“The fundamental flaw is there’s no real way to connect the human to the document other than a photo.”
By Elisha Fieldstadt and Becky Bratu NBC News
Italian Luigi Maraldi, left, whose stolen passport was used by a passenger boarding a missing Malaysian airliner, shows his passport as he reports himself to Thai police at Phuket police station in Phuket province, southern Thailand Sunday, March 9, 2014. Maraldi spoke at a police news conference where he showed his current passport, which replaced the stolen one, and expressed surprise that anyone could use his old one.
Apart from the potential staggering loss of life — 239 souls that are still officially listed as missing — one of the most alarming pieces of information to come out of the Malaysian plane mystery is how easy it may be to use a stolen passport to board an international flight.
Two passengers using passports on the missing Malaysia Airlines flight were recorded in Interpol’s Stolen and Lost Travel Documents database, the international police organization confirmed on Sunday.
Officials started investigating terrorism concerns Saturday after authorities in Vienna and Rome confirmed that the names of two passengers — an Italian and an Austrian — listed on the manifest of missing flight MH370 matched those of two people who weren’t on the plane who had their passports stolen.
Interpol maintains a database of more than 39 million travel documents reported lost or stolen by 166 countries. Immigration and border control officers can, in theory, use it to check the validity of a dubious travel document in seconds.
But nobody seems to check the database.
Interpol Secretary General Ronald K. Noble said Sunday that his organization “is asking why only a handful of countries worldwide are taking care to make sure that persons possessing stolen passports are not boarding international flights.”
Noble added, “It is clearly of great concern that any passenger was able to board an international flight using a stolen passport listed in Interpol’s databases.”
European authorities on Saturday confirmed the names and nationalities of the two stolen passports: One was an Italian-issued document bearing the name Luigi Maraldi, the other Austrian under the name Christian Kozel.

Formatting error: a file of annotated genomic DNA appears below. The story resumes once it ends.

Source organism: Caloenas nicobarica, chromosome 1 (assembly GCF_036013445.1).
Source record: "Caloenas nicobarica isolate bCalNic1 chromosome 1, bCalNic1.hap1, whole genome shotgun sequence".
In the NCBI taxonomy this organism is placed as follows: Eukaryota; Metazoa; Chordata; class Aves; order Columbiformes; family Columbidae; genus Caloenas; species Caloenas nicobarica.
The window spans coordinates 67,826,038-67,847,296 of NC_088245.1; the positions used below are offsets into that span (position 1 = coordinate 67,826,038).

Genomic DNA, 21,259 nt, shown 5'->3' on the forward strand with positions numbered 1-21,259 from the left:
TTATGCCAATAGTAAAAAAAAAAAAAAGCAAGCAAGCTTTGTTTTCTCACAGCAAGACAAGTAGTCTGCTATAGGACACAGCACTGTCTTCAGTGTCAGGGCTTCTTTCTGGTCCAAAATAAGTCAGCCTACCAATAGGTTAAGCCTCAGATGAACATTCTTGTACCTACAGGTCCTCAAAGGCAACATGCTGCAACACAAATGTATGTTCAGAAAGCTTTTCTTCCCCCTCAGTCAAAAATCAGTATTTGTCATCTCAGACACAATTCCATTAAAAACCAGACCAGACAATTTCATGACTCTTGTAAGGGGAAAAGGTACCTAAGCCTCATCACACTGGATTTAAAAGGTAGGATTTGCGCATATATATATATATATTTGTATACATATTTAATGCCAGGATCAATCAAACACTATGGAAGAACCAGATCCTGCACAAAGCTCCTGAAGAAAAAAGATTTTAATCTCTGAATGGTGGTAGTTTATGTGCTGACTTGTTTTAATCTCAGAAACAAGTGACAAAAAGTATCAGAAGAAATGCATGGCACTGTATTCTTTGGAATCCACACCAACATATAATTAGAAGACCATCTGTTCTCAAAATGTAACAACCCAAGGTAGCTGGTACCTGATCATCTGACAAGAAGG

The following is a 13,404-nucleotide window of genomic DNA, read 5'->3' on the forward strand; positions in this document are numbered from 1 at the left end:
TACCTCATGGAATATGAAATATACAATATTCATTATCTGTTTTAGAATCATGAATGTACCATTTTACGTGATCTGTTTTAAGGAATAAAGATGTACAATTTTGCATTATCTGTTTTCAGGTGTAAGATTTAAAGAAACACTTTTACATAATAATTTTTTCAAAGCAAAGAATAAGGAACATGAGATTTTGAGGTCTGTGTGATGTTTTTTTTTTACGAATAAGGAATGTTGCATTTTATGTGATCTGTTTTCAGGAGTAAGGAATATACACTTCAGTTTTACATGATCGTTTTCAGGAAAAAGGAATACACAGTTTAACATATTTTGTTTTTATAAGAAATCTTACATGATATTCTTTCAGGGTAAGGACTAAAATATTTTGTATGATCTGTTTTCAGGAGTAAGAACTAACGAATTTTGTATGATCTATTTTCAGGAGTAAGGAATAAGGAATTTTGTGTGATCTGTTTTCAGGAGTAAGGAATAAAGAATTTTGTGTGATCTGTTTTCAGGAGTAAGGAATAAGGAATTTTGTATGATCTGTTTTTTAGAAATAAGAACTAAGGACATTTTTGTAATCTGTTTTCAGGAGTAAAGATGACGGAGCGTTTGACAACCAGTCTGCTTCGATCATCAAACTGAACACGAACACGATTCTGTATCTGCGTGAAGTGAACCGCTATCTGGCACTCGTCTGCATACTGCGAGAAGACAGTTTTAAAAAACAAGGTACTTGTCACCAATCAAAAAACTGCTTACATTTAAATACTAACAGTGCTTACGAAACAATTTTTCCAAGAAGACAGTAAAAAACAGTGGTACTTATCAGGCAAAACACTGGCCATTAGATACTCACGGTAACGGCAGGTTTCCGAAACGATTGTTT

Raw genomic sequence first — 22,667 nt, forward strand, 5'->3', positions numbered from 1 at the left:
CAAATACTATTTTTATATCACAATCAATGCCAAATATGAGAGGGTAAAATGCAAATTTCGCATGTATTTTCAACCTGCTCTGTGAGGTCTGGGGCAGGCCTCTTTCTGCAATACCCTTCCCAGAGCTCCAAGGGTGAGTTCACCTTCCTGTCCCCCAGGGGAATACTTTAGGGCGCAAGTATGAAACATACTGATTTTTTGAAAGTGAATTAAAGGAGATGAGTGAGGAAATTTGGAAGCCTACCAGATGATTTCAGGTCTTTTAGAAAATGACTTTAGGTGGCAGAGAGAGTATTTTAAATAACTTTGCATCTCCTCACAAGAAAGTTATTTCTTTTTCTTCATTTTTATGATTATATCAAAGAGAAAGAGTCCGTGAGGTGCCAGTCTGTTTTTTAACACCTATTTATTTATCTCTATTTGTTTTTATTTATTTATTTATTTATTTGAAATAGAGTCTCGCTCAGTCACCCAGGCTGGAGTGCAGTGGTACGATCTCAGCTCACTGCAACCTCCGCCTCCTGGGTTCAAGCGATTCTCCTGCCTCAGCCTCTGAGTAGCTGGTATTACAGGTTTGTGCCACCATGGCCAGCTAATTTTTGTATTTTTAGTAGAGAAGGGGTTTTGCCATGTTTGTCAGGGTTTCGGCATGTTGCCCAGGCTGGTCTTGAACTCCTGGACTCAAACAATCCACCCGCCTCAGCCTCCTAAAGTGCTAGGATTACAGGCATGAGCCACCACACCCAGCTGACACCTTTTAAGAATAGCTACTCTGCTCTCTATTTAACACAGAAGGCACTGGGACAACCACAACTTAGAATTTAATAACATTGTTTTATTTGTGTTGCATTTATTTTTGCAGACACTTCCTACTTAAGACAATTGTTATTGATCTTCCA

A telephone operator on a China-based KLM hotline on Sunday confirmed to Reuters “Maraldi” and “Kozel” were both booked to leave Beijing on a KLM flight to Amsterdam on March 8.
Maraldi was then to fly to Copenhagen on KLM on March 8, and Kozel to Frankfurt on March 8. She said the pair booked the tickets through China Southern Airlines so she had no information on where they bought them.
Both tickets were bought at identical prices in Thai currency, according to China’s official e-ticket verification system.
Noble said Sunday that “it is too soon to speculate about any connection between these stolen passports and the missing plane.”
Given their travel itinerary, it’s just as possible that the misidentified flyers were drug mules as terrorists.
The passport of the Italian man was stolen last year. Austrian Foreign Ministry spokesman Martin Weiss said the passport of the Austrian man was stolen two years ago. Both documents went missing in Thailand and were reported shortly thereafter, according to Interpol.
Passports reported lost or stolen are invalidated and, technically, can no longer be used for travel — yet individuals, including members of terrorist organizations, still manage to get across international borders with falsified travel documents.
Such documents are often obtained on the black market and put to use after a photograph swap. Investigations into the operations of terrorist organizations such as al Qaeda showed that operatives traveled with falsified travel documents.
Ramzi Yousef, convicted of carrying out the 1993 World Trade Center bombing in New York, and Milorad Ulemek, convicted of the 2003 assassination of Serbia’s former prime minister both accomplished their plans after traveling with stolen passports, Noble noted just last year. At the time, the secretary general was fighting for steeper passenger screening regulations before “it is just tragically too late.”
Arni Marlina, 36, a family member of a passenger on board the missing Malaysia Airlines flight MH 370, cries at a hotel in Putrajaya March 9, 2014. Malaysian authorities are investigating the identities of at least two other passengers on the flight, in addition to two who were found to be using stolen passports, a security official said. The flight carrying 227 passengers and 12 crew was presumed to have crashed off the Vietnamese coast on Saturday, after losing contact with air traffic controllers off the eastern Malaysia coast.
“The fundamental flaw is there’s no real way to connect the human to the document other than a photo, which is based on the judgment of the airline [or] government rep who’s allowing the passenger to pass based on visual confirmation,” said Robert Siciliano, an identity theft expert.
“Representatives look at you, they look at the document, they scan the document with a light to check its authenticity and they let you proceed,” Siciliano told NBC News in an email.
“If Malaysia Airways and all airlines worldwide were able to check the passport details of prospective passengers against Interpols’s database, then we would not have to speculate whether stolen passports were used by terrorists to board MH 370. We would know that stolen passports were not used by any of the passengers to board that flight,” Noble said.
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